Article Date: 3/1/2001

RGP insights

Staff Education In the RGP Practice

BY EDWARD S. BENNETT, OD, MSED
March 2001

Success or failure with RGP wearers often results from their interactions and training with staff members. If the practitioner values RGP lenses as an important part of his eyecare practice, staff members can either complement or detract from this goal.

Educate Your Patients and Staff

Reinforce the benefits of RGP lenses to new patients. For young people, indicate that these lenses may slow down the progression of their myopia. Reassure them that some lens awareness is common and simply the result of the lid feeling the edge of the lens, a sensation that will go away.

If a staff member is not confident of success, he can pass that on to the patient. Avoid words like discomfort and pain. Use a topical anesthetic to improve the initial experience, and fit from an inventory or empirically to provide the patient with good vision.

Many RGP patients fail within the first month due to frustration with lens handling. Your staff needs to make sure the patient is proficient in insertion, removal and recentration prior to leaving the office. The key is proper lid retraction. The fingers must be positioned under the upper lid/lashes and over the lower lid/lashes so the lid margin is against the sclera. For removal, I place the middle and forefingers of the opposite hand (than eye) on the upper eyelid margin and the middle and forefingers of the same hand (as eye) over the lower lid, push in toward the globe and then temporally while the patient blinks. With the lid margin against the sclera, the lens ejects due to the interaction between edge and lid margin. Current generation RGP lenses, especially aspheric designs, typically have less edge lift, so using one finger at the lateral canthus to eject a lens is often unsuccessful.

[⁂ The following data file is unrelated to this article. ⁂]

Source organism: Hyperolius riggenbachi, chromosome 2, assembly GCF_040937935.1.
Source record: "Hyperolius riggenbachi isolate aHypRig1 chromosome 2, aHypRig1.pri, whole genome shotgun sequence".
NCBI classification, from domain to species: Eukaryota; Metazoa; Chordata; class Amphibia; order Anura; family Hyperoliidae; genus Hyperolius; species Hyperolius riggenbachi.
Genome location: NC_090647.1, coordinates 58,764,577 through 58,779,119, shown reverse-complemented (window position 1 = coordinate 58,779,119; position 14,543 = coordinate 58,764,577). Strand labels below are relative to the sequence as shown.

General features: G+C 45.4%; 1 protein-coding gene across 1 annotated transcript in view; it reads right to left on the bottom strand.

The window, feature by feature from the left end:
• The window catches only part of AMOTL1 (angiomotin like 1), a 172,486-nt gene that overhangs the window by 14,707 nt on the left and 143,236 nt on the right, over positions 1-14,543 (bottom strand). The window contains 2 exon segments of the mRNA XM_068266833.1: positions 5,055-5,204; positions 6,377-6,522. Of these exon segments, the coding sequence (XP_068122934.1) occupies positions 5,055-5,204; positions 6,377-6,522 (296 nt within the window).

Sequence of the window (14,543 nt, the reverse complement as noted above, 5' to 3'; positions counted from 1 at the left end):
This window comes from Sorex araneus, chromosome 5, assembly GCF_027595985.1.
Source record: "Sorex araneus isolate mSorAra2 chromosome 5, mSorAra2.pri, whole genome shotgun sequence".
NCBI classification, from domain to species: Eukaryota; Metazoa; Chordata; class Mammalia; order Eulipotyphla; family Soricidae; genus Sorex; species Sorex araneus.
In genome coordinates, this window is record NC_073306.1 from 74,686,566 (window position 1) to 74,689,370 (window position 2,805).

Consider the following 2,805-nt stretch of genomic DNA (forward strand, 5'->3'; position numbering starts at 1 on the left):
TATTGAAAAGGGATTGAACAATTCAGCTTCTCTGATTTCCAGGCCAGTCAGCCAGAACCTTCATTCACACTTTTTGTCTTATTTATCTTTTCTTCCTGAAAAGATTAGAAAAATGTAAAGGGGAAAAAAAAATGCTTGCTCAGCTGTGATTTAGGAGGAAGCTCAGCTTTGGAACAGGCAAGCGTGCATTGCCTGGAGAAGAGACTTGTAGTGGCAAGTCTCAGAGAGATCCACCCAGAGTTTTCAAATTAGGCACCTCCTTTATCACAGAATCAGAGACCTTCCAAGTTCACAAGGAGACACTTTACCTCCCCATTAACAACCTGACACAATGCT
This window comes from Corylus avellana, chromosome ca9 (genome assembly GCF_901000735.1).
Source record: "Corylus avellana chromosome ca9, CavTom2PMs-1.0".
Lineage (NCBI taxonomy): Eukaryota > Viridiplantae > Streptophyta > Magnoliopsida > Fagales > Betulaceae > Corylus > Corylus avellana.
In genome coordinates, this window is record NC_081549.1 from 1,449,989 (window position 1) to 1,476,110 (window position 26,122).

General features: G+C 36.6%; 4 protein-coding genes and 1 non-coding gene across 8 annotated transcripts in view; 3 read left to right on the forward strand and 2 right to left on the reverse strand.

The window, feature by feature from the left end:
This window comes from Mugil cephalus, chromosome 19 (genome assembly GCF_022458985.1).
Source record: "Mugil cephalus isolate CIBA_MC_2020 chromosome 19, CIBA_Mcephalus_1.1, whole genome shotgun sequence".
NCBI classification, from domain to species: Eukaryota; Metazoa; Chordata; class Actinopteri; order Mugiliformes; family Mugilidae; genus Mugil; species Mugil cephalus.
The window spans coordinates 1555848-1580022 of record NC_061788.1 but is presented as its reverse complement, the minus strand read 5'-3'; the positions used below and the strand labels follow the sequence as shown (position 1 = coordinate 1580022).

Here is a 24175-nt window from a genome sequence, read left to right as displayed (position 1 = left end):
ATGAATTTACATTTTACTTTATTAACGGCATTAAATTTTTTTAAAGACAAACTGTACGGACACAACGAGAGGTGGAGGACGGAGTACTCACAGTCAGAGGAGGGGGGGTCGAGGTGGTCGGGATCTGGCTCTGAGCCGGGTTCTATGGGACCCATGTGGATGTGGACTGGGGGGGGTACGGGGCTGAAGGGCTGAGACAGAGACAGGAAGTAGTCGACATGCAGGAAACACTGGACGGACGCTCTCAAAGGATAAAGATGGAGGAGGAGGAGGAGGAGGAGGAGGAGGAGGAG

Care and Compliance

You or your staff must review each step of the care regimen and have patients repeat it back. Discuss lens removal, cleaning, disinfection and rewetting prior to application. Mention liquid enzyme cleaners such as Supraclens (Alcon) or The Boston Liquid Enzyme (Polymer Technology) for patients who have dry eyes, a flexible wearing schedule and/or are relatively noncompliant with their daily cleaning.

Do not assume that patients will read everything that your office provides to them. Verbally emphasize the important components of care and, as mentioned, have them repeat care instructions. At the one-week follow-up visit, make sure you or a staff member reviews and resolves any handling problems with patients and ensures that they are caring for the lenses as instructed.

Make sure that the patient has multiple cases. Cases often become contaminated, lost or damaged. If possible, have patients regularly replace their cases, at minimum every three months.

Staff member ability to effectively communicate care guidelines is vital for patient compliance. Patients must know that they need to clean the second lens as thoroughly as the first, to totally replace their disinfecting solution at night, not simply "top off" old solution and to not use tap water, especially after disinfection. Discourage brand-switching of solutions due to possible eye irritation and compromised lens surface wettability. Try providing a two- to three-month supply of solutions at dispensing or sell bulk packs of solutions in-office.

Obtain educational resources on rigid lenses to help in staff education. Texts by Stein & Slatt, Lowther & Snyder, and the Paraoptometric Section of the AOA are beneficial guides. The AOA also has brochures and videos (www.aoanet.org). The RGP Lens Institute has several educational brochures and videos (www.rgpli.org).

Dr. Bennett is an associate professor of optometry at the University of Missouri-St. Louis and executive director of the RGP Lens Institute.


Contact Lens Spectrum, Issue: March 2001